Editor's note: Richard Fontaine is president of the Center for a New American Security and author of Seizing the Modi Moment: Reenergizing U.S.-India Ties on the Eve of the Prime Minister's Visit. The views expressed are his own.
(CNN) -- When Indian Prime Minister Narendra Modi visits the White House next week, he will carry with him grand hopes for a re-energized partnership between his country and the United States. Fresh off a landslide victory in the Indian elections, Modi has seized an outright majority in parliament and a mandate for sweeping domestic reform. For years, the former chief minister of Gujarat faced an American visa ban due to his alleged role in violent riots. Now, the new premier's visit represents a key opportunity to recharge a critical bilateral relationship.
It's one the United States and India should seize.
Routinely described as "natural allies," India and the United States have over the past year seemed more like estranged partners, united more by a sense of dashed expectations than by a shared approach to common challenges.
India's economy, which grew 7.4% annually between 2000 and 2011, fell to 4.5% growth in 2012 and has rebounded only slightly since. The economic slowdown prompted a more inward focus in New Delhi and questions in Washington about India's ability to generate national power.
At the same time, key agreements went unsigned or unfulfilled, including a landmark civil nuclear accord, defense pacts aimed at deepening security cooperation and a stalled bilateral investment treaty. Indian government officials expressed worry about Obama's stated commitment to withdraw all troops from Afghanistan; Americans had their own concerns about India's disinclination to apply sanctions on Iran. The fallout from the December 2013 arrest in New York of India's deputy counsel general brought relations to a new low.
Nevertheless, the strategic logic compelling closer bilateral ties remains sound. The United States and India share interests, including ensuring a stable Asian balance of power, expanding economic relations, preserving access to the global commons, countering terrorism, expanding access to energy sources and supporting the expansion of human rights. India and the United States view similarly the challenge posed by China's rise, seeking strong economic ties with China and good diplomatic relations with Beijing while hedging by strengthening relations with other regional powers -- including each other. Stronger ties with India signal that the United States remains committed to an enduring presence in Asia and helps ensure that China ascends in a region where the great democratic powers are also strong.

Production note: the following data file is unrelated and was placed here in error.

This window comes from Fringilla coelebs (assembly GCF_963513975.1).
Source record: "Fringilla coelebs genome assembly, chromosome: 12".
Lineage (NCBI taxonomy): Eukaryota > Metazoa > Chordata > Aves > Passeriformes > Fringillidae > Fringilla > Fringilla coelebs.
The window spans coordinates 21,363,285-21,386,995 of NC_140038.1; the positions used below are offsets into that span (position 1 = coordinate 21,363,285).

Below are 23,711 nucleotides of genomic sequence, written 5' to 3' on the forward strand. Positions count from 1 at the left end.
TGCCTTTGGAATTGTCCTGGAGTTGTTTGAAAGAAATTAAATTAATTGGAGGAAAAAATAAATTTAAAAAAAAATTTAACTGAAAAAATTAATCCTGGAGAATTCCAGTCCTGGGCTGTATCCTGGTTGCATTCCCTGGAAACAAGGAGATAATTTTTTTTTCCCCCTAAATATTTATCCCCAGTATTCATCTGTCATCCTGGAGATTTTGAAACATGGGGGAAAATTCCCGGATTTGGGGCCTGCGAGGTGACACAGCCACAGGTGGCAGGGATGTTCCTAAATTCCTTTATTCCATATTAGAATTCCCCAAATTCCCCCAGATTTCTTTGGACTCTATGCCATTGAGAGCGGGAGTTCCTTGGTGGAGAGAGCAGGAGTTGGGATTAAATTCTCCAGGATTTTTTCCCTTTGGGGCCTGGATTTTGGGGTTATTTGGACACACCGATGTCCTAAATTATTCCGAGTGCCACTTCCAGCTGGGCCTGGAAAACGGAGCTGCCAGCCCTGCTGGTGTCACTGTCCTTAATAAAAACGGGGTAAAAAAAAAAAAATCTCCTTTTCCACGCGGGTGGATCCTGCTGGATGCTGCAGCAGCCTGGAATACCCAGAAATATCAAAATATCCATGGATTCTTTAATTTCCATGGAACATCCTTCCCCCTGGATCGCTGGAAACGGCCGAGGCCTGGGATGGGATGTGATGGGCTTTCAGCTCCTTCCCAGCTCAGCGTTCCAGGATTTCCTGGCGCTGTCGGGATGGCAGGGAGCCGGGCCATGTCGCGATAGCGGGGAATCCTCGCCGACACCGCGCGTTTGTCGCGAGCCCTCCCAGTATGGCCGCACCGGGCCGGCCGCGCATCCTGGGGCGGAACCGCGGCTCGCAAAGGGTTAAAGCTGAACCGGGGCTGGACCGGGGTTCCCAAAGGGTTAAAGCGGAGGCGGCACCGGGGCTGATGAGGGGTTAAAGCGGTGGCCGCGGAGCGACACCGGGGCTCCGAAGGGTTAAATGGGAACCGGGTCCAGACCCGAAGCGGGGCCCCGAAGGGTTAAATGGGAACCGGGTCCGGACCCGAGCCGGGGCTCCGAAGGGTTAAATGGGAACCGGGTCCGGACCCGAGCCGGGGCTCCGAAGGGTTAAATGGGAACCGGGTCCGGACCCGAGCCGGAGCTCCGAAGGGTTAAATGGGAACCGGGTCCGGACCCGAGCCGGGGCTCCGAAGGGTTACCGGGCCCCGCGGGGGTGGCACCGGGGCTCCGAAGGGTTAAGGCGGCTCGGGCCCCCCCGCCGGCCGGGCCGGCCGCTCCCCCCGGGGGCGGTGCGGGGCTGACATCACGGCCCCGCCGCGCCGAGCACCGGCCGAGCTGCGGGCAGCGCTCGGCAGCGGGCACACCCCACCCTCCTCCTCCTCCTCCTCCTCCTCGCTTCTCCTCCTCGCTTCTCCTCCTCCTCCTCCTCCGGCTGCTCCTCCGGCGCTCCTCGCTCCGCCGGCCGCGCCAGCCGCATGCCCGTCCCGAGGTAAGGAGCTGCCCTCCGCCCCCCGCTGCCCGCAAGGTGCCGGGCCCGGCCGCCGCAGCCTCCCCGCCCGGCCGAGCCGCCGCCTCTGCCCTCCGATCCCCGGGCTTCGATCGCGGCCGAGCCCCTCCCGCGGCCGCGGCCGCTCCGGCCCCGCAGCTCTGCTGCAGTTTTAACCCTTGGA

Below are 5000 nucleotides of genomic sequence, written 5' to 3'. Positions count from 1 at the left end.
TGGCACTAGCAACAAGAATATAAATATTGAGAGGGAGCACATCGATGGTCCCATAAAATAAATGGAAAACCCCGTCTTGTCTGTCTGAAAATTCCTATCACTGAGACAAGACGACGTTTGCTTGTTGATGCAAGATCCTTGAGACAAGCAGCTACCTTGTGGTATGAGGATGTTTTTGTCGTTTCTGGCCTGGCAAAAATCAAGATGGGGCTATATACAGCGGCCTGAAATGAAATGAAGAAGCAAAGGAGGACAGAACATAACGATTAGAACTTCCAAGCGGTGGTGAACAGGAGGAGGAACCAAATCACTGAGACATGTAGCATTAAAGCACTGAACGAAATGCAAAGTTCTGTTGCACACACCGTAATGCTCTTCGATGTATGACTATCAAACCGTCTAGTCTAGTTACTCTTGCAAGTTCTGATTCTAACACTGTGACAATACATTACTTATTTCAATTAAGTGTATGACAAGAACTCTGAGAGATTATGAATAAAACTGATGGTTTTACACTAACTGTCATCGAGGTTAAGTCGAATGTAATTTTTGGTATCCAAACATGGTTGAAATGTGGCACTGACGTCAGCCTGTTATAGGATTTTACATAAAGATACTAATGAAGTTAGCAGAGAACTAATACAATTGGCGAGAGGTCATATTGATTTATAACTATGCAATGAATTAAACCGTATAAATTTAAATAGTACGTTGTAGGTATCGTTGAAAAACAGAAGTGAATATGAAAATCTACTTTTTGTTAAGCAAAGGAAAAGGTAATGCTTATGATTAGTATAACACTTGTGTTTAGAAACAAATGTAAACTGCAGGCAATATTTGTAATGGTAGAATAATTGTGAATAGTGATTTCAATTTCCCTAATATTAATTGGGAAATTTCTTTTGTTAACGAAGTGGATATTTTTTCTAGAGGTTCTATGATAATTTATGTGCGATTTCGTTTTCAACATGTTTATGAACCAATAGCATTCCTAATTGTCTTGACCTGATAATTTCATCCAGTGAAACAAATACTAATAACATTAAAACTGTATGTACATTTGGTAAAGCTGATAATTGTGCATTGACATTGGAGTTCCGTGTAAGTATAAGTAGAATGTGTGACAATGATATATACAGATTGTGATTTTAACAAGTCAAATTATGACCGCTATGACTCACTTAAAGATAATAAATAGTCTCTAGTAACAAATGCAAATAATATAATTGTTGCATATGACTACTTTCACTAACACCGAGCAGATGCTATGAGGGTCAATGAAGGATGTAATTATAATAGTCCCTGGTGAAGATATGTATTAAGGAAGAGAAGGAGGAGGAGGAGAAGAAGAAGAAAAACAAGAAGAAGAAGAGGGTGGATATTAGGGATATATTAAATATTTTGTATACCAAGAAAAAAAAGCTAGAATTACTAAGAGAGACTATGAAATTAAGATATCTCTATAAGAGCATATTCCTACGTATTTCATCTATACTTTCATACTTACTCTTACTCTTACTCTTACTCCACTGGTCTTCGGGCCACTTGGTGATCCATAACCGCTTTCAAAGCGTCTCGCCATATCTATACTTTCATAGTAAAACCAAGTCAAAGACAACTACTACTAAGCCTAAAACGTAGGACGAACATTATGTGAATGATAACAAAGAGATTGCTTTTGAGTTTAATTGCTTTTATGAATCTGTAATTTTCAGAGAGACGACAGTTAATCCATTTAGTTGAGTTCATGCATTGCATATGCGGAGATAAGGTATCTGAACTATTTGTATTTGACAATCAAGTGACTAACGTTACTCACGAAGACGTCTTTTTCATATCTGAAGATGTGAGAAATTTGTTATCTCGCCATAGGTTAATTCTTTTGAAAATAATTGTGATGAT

Despite -- or perhaps because of -- the underlying strategic rationale for closer partnership, American and Indian leaders have too frequently sounded more romantic than realistic about the possibilities. Rarely does a speech lack either a reference to the natural affinities between the "world's oldest democracy and the world's largest democracy" or high-flying rhetoric about the ease with which "natural allies" should work together. But invoking such romance risks raising expectations of effortless achievement, as if the compelling logic of two liberty-loving great powers working in harmony is itself sufficient to propel the relationship forward. The reality is more difficult and continuing to build a true strategic partnership will take senior-level ownership, hard work and the expenditure of diplomatic capital.
Modi's visit should mark a new step toward that goal. An ambitious but realistic agenda of deepened political, economic and security ties would reverberate in the Indo-Pacific region and beyond. As the two country's leaders chart the next phase of the U.S.-India relationship, they should outline a path forward that encompasses new activity in a broad range of areas. Boosting economic and defense ties and enhancing regional cooperation should be at the top of the agenda.
In practical terms, Washington and New Delhi should press ahead to complete their bilateral investment treaty negotiations, for instance, seek a resolution to their differences at the World Trade Organization and jump start trade liberalization talks. They should complete the implementation of the civil nuclear agreement and renew and expand their defense framework agreement, which expires next year. And they should deepen regional cooperation, including through dialogue on the shape of Afghanistan after the 2016 withdrawal of American troops and by reviving the U.S.-India-Japan-Australia Quadrilateral Security Dialogue.
Modi's visit to the United States represents an important opportunity to rejuvenate bilateral ties after a period of malaise and inattention. Once the pomp and ceremony of the visit have passed, the two countries must ensure that it does not represent a one-off attempt but rather the beginning of renewed attention to a relationship that requires constant tending. In so doing, they can deepen the transformation of relations between two great powers, anchor an Asian balance of power, spur growth in both countries and smooth the rise of the world's largest democracy. In a world awash with intractable challenges, this is an investment worth making.